Some scholars go further, arguing that not only is comedy incapable of launching revolutions, but it might even have prevented a few from happening. According to this line of thinking, joking among the discontent masses might act as a release, allowing folks to let off steam, instead of rising up in rebellion. It’s one of the reasons there have long been rumors that some of the best anti-Soviet jokes were in fact planted by the KGB. As folklorist and longtime humor scholar Elliott Oring noted in an article on jokes created under oppressive regimes, “several of my informants suggested that the KGB actually created, or at least purveyed, political jokes. The jokes were circulated from time to time, they said, in order to relieve stress and defuse tense political or economic situations.” (He added, however, that he’d never found concrete evidence that this had actually occurred.) Revolutionary humor, conclude skeptics, doesn’t really exist. There’s never been a case of jokes changing the world.

Or has there? Let’s consider the case of Serbia in 1999. The small Balkan state was in its 10th year in the autocratic grip of President Slobodan Milošević. Four recent wars with neighboring republics of the former Yugoslavia had left the country isolated, financially ravaged, and aggressively nationalistic. No one expected the situation to change anytime soon.

A year later, everything was different. A half-million people had taken to the streets in protest, and Milošević resigned in disgrace. What happened in between? Among other things, a whole lot of jokes.

Many of those wisecracks came from Otpor!, a Serbian youth movement. On Milošević’s birthday, Otpor baked the president a giant cake in the shape of Yugoslavia, only to carve it up just like he’d disastrously carved up the former country, offering pieces to passersby in central Belgrade. Another time, the group released a flock of turkeys dressed up like Milošević’s wife in a busy shopping district, leading the authorities to chase the fowls all over the neighborhood.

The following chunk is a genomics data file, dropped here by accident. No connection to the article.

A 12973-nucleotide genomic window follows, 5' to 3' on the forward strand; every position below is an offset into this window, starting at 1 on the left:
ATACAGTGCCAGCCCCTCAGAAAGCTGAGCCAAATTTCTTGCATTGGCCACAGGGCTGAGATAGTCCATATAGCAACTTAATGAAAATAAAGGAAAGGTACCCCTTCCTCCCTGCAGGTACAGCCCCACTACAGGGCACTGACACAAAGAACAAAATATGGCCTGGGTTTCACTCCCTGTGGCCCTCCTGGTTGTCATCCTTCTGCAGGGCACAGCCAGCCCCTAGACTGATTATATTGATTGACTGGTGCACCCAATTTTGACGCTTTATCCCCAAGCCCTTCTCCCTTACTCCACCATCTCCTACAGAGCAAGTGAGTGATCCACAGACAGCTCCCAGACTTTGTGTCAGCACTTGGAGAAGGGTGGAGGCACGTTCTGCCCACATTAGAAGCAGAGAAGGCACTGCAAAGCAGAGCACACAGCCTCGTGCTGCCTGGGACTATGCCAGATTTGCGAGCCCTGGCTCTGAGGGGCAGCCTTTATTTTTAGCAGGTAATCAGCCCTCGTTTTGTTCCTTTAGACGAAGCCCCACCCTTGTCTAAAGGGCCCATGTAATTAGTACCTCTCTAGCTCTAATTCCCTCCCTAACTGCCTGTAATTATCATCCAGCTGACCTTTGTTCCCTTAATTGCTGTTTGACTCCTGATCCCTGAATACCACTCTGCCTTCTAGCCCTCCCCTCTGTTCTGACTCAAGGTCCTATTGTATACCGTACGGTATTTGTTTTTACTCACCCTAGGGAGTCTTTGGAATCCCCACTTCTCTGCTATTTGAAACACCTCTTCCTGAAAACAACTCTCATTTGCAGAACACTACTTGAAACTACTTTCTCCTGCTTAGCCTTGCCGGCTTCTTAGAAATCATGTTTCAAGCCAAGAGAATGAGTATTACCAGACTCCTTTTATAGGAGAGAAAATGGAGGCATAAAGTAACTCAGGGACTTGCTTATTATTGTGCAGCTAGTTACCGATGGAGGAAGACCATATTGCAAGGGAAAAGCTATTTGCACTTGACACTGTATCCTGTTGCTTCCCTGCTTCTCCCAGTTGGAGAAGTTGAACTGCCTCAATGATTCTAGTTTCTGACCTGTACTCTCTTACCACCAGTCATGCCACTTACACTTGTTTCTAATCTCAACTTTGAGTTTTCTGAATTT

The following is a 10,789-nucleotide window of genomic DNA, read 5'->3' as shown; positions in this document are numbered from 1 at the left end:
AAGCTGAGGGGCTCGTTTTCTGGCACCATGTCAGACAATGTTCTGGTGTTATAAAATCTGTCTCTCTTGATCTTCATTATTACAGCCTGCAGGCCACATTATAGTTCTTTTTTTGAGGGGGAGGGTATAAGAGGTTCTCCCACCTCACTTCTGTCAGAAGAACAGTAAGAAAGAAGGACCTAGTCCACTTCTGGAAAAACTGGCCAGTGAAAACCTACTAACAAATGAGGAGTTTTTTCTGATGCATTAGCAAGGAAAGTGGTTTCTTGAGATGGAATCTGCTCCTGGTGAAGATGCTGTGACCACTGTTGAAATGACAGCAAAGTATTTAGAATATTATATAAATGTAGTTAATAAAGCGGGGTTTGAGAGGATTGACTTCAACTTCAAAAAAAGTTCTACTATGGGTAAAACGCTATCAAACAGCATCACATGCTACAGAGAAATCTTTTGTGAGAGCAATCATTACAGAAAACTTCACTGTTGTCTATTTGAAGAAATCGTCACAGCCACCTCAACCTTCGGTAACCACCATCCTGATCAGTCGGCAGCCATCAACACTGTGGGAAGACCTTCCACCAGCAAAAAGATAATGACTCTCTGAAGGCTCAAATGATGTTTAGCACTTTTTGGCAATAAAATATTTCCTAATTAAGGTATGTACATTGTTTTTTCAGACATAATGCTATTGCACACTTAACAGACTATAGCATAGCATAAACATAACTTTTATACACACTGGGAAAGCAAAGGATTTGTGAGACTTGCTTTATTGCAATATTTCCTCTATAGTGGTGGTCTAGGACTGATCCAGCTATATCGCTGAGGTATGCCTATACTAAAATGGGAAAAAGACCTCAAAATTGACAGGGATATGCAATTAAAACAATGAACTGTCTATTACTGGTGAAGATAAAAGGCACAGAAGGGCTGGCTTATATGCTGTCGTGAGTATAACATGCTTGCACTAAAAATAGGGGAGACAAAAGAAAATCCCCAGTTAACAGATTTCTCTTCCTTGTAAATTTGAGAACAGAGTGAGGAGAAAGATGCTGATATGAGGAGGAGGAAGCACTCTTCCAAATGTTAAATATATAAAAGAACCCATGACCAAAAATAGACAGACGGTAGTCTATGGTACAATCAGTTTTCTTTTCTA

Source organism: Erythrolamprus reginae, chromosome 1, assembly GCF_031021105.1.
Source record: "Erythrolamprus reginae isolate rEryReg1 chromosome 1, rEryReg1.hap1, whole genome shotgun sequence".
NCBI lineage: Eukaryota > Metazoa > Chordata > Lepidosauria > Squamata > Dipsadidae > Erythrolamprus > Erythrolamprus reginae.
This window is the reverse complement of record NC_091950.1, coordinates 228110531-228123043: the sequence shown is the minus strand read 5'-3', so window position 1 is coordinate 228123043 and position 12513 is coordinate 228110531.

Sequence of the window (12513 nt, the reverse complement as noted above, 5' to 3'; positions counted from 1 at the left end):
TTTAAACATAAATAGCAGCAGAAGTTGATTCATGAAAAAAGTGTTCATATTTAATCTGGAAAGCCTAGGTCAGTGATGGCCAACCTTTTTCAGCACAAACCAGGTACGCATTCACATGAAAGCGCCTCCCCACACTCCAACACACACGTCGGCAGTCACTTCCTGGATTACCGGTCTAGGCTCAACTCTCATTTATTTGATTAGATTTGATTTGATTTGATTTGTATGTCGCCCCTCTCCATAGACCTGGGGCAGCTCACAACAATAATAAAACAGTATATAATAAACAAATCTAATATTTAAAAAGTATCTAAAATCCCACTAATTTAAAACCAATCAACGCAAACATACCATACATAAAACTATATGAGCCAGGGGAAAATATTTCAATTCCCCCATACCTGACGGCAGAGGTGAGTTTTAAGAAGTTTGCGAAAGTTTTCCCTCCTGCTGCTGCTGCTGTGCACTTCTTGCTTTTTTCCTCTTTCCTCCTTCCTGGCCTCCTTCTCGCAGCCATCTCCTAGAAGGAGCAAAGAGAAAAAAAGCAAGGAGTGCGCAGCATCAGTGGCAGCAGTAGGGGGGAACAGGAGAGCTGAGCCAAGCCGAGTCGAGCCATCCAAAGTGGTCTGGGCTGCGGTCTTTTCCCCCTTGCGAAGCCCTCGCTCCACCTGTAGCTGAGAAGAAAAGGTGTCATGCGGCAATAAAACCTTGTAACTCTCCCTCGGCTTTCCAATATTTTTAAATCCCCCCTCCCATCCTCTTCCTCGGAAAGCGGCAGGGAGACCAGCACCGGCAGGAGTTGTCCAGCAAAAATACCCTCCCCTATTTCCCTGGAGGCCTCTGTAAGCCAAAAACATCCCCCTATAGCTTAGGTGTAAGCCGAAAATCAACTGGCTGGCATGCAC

Otpor practiced what it called “laughtivism,” an effort to inject humor into protest movements. That’s the term used by its former leader, Srđa Popović, who told us that he considers himself a disciple of both Martin Luther King Jr. and Monty Python. Popović has continued to develop laughtivism techniques; he and his former colleagues founded the Center for Applied Nonviolent Action and Strategies, or CANVAS, where they’ve taught their protest methods to activists from Georgia, Ukraine, Lebanon, the Maldives, Egypt, and elsewhere.

According to Popović, humor added three key elements to the movement that ultimately brought down Milošević. First, he said, prior to Milošević’s ouster in 2000, “People were afraid, and humor was useful in breaking that fear.” Second, humor was integral to Otpor’s signature “dilemma actions”—protests designed so that however Milošević responded, he looked stupid. One example involved Otpor painting Milošević’s face on a barrel and letting folks on the street take a whack at it. Since Milošević wasn’t about to let citizens smack him in the face, police confiscated the prop—allowing Otpor to report that the authorities had arrested a barrel. Having your face abused in public is embarrassing; appearing to not be able to take a joke is arguably even more so.

Finally, the young, laughing activists wearing Otpor T-shirts and engaging in goofy street theater made protests seem cool and fun. Or as Popović put it with a wink, “If you weren’t arrested in Serbia in 2000, you couldn’t get laid.”

Next up: Are joke-stealers violating copyright?